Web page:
Then, the preseason games started, and Michael Vick played some of the best football he's played in recent years. He looked comfortable and confident out there. Foles played well during his pre-season opportunities too, but also made more errors than Vick did. He just didn't look as good as Vick did. This made Kelly's decision fairly easy. Vick won the job, fair and square. Back when Michael Vick was named the starter in late August, I wrote about how Chip Kelly made the right decision. It was clear: Vick's performance in training camp and preseason outranked his competition. He absolutely did all the right things to earn the job. Selecting Vick also proved Kelly's rightful desires to have the team "win now". As I've repeated many times in the past, that's exactly what Kelly's job is: to win football games. His job is not to play young players merely to evaluate their talents. I've explained this before:
So while the youth movement argument holds some merit, it is a flawed argument when you consider Chip's priorities. Once again, Chip came here to win now. He's on a 5 year contract, and while the money is fully guaranteed, his job is not. If Chip proves to be a failure after his first 3 seasons, he could easily be on his way out of Philly. This is why Chip can't afford to at least challenge the young QBs in training camp and pre-season. That's exactly the reason Michael Vick was re-signed: healthy competition will ensure the winner earns his job. Everything indicates that the Eagles QB competition is wide open. If Chip truly wants to win now, he'll pick the QB that gives him the best chance to do so.
Vick started the year and had some mixed results. He played well in the opener against Washington, and then again at home versus the Chargers. He struggled with turnovers against the Chiefs and then played simply OK versus Denver. He struggled as a passer but excelled as a runner before leaving the Giants game with a hamstring injury. In came Nick Foles, who played well in Vick's absence. This caused the beginning of the cries to replace Vick with Foles. Foles started against the Buccaneers and retained his success. Coming back home to face Dallas didn't end up so well. Foles looked terrible before suffering a concussion injury. Foles would then return the week after an injured Vick started and a rookie Matt Barkley finished in a loss against the Giants. It was against the Raiders that Foles returned and threw for seven touchdowns and has played well ever since.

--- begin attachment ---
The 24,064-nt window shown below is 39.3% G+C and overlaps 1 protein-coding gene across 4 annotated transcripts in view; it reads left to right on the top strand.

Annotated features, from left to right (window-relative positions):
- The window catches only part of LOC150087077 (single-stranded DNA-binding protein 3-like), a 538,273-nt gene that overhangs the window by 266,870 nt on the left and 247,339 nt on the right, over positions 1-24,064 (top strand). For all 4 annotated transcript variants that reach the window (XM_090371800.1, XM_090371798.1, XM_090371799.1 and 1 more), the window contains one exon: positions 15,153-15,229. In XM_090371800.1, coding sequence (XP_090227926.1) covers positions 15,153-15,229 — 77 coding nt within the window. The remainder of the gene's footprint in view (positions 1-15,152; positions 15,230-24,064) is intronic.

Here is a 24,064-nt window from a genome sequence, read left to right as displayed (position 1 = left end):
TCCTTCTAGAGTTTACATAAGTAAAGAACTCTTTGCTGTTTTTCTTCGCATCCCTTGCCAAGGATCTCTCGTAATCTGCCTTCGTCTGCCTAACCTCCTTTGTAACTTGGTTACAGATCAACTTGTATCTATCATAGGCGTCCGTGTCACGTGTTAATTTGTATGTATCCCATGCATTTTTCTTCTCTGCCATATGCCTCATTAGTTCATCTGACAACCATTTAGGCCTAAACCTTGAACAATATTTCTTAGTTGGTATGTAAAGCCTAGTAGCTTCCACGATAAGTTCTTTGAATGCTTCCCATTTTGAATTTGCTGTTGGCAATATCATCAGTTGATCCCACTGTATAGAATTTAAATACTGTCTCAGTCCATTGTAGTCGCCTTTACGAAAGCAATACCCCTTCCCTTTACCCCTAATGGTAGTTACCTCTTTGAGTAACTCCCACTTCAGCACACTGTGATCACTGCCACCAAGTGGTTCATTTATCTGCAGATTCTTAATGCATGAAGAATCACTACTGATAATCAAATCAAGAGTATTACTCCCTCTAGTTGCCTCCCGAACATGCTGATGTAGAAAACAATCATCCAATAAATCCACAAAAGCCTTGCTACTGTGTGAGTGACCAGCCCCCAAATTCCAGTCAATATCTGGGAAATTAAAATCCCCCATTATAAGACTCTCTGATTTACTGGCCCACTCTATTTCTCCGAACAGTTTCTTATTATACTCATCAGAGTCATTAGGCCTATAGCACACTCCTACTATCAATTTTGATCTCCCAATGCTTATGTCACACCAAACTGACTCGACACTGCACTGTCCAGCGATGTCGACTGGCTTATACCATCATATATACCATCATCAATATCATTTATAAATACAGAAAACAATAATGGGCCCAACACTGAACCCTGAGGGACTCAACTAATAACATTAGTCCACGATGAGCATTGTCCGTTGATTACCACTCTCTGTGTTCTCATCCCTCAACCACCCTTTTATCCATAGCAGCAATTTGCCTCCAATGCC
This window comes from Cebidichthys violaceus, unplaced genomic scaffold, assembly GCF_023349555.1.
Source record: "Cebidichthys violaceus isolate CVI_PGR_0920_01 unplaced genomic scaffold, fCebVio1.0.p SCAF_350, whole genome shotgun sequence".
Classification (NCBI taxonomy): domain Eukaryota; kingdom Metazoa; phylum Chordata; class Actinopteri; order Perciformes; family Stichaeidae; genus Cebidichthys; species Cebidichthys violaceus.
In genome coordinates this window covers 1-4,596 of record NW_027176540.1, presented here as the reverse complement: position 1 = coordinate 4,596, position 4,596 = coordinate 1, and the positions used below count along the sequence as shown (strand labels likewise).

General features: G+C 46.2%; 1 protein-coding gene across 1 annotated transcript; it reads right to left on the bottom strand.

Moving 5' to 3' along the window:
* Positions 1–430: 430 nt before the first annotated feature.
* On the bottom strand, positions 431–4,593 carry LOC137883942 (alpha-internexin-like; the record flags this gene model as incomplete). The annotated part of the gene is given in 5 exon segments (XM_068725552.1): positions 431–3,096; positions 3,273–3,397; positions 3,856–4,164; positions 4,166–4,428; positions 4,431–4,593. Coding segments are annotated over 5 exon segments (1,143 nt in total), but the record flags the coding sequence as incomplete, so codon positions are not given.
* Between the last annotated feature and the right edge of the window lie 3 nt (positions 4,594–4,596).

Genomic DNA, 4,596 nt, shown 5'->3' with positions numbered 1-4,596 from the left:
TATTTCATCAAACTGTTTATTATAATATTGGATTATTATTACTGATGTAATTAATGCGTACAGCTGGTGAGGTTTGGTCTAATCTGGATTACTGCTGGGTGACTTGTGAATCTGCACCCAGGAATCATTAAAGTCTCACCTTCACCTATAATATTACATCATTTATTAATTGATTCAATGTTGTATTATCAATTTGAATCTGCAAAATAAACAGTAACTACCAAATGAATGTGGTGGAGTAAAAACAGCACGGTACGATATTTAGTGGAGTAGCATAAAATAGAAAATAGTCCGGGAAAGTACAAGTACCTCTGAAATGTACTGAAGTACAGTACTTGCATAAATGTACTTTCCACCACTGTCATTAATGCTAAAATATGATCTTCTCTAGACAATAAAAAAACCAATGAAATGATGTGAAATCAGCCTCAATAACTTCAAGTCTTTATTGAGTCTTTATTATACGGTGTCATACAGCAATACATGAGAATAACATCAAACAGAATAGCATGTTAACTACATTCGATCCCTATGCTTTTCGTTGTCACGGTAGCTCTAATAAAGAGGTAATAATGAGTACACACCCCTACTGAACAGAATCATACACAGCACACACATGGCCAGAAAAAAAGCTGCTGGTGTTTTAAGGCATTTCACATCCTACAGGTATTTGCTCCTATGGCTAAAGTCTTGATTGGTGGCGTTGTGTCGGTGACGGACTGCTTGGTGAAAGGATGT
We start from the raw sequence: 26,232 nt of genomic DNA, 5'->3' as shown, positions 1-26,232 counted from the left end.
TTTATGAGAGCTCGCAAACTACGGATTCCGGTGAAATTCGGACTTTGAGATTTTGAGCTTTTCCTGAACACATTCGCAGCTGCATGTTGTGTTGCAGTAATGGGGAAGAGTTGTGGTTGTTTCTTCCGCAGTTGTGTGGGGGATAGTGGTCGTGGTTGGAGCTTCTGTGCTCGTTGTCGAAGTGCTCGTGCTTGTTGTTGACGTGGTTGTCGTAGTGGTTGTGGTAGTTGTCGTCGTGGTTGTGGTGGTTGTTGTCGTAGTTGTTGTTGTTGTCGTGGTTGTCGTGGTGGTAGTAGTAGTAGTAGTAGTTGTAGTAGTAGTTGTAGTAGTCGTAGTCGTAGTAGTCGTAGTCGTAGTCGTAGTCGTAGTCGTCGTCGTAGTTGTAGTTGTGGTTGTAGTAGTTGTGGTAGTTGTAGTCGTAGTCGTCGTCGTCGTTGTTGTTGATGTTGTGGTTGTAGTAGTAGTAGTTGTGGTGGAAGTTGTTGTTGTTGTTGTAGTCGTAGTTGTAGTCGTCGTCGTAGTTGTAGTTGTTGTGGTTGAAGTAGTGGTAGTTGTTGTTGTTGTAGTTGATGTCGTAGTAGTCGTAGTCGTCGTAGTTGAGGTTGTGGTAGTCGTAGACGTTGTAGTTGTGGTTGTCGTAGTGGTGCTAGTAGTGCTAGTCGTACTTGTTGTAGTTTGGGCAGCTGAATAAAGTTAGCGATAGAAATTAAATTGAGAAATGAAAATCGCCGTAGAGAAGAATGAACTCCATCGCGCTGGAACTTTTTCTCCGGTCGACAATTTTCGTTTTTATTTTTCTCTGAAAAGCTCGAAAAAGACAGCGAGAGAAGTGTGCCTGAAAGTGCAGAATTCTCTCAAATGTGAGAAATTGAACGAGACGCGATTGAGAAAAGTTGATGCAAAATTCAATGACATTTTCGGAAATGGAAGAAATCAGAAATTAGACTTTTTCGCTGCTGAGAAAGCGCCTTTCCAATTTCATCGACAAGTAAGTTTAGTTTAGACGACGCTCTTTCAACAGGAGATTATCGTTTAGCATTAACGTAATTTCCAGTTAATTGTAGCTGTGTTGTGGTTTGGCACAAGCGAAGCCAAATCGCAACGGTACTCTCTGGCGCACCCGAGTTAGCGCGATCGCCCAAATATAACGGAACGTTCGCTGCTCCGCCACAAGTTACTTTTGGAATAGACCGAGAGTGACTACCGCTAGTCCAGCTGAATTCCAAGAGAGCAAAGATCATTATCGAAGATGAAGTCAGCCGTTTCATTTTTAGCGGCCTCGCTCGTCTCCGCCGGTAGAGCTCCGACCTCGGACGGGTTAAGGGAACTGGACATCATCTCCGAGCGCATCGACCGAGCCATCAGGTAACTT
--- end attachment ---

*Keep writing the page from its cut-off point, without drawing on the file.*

Present day: Kelly has named Foles the starter, and Michael Vick the backup. It was absolutely the right decision. Why? Because unlike in training camp, Foles has now gone out there and earned the job. Make no mistake: Chip Kelly is not playing Foles right now because he wants to evaluate his young quarterback for the rest of the season. Think of that reasoning as a nice side benefit, but it's not the main reason. You don't play a guy just for the sake of playing a guy. The main reason Kelly announced Foles as the starter is because it's what he feels gives the team the best chance to win football games.
Wait, where have I seen that reasoning before? Oh, I don't know... how about the whole off-season? It's what the whole quarterback competition was about. It's the reason Vick was originally, and correctly, named the starter. And now it's the justification to start Foles over Vick.
It's easy to look back and say Foles should have been the starter all along due to his recent play. But that's revisionist history. He did not originally earn the job, and he gave no reason to believe he would play as well as he's doing right now. No one saw this coming. Some would argue that's exactly why he should have been playing, because he was unknown and this type of performance was "possible". Again, that's revisionist history. What if Foles took over and played terribly? Then you just handed a job to a player who did nothing to deserve it and the team is a mess. Just think about the decision making process in that proposed situation. Why would Kelly award someone the job without a concrete reason? He has too much to risk by making an uneducated decision in that situation.
Kelly is infamously known as a man who does everything for a reason. The reason here is not only obvious, but consistent. Kelly isn't flip-flopping. The decision to start Foles now isn't an acknowledgement that originally starting Vick was a mistake. It's an confirmation of the process he swore by.
The way Kelly's handled the Eagles quarterback situation up to this point is completely correct. It remains to be seen how the situation plays out beyond this year, but for now, he's made the right decisions.